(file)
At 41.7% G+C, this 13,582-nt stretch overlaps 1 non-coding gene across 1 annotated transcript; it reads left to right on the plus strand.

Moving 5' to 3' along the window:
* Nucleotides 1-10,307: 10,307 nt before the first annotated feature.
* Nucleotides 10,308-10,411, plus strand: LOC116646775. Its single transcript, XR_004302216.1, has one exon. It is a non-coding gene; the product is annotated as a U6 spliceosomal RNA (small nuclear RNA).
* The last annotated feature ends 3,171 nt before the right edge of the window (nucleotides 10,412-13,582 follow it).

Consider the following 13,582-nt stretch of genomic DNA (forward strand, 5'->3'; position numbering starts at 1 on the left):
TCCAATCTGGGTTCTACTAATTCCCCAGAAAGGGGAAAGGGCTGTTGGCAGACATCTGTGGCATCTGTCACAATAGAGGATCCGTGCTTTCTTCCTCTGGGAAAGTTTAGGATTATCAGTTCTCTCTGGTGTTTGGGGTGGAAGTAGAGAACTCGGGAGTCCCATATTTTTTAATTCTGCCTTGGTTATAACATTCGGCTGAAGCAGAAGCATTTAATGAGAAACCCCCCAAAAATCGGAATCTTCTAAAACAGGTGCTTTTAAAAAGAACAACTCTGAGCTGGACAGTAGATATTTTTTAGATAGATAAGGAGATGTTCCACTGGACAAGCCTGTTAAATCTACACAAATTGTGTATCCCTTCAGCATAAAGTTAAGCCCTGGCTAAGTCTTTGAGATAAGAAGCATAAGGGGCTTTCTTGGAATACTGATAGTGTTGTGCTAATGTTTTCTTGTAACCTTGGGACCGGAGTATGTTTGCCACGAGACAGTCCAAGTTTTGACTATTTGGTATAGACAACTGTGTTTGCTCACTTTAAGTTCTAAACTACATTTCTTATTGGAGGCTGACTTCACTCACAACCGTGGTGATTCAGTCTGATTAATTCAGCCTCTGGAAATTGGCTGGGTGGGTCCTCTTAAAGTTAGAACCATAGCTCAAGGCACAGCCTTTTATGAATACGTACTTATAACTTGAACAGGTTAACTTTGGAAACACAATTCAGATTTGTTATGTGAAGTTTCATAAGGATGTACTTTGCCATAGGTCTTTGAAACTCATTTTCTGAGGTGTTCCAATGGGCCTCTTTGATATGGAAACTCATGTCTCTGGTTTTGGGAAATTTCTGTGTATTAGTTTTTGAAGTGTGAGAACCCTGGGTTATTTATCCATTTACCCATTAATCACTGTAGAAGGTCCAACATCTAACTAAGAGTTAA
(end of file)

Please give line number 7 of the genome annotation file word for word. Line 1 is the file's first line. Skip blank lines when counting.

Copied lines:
TCCAATCTGGGTTCTACTAATTCCCCAGAAAGGGGAAAGGGCTGTTGGCAGACATCTGTGGCATCTGTCACAATAGAGGATCCGTGCTTTCTTCCTCTGGGAAAGTTTAGGATTATCAGTTCTCTCTGGTGTTTGGGGTGGAAGTAGAGAACTCGGGAGTCCCATATTTTTTAATTCTGCCTTGGTTATAACATTCGGCTGAAGCAGAAGCATTTAATGAGAAACCCCCCAAAAATCGGAATCTTCTAAAACAGGTGCTTTTAAAAAGAACAACTCTGAGCTGGACAGTAGATATTTTTTAGATAGATAAGGAGATGTTCCACTGGACAAGCCTGTTAAATCTACACAAATTGTGTATCCCTTCAGCATAAAGTTAAGCCCTGGCTAAGTCTTTGAGATAAGAAGCATAAGGGGCTTTCTTGGAATACTGATAGTGTTGTGCTAATGTTTTCTTGTAACCTTGGGACCGGAGTATGTTTGCCACGAGACAGTCCAAGTTTTGACTATTTGGTATAGACAACTGTGTTTGCTCACTTTAAGTTCTAAACTACATTTCTTATTGGAGGCTGACTTCACTCACAACCGTGGTGATTCAGTCTGATTAATTCAGCCTCTGGAAATTGGCTGGGTGGGTCCTCTTAAAGTTAGAACCATAGCTCAAGGCACAGCCTTTTATGAATACGTACTTATAACTTGAACAGGTTAACTTTGGAAACACAATTCAGATTTGTTATGTGAAGTTTCATAAGGATGTACTTTGCCATAGGTCTTTGAAACTCATTTTCTGAGGTGTTCCAATGGGCCTCTTTGATATGGAAACTCATGTCTCTGGTTTTGGGAAATTTCTGTGTATTAGTTTTTGAAGTGTGAGAACCCTGGGTTATTTATCCATTTACCCATTAATCACTGTAGAAGGTCCAACATCTAACTAAGAGTTAA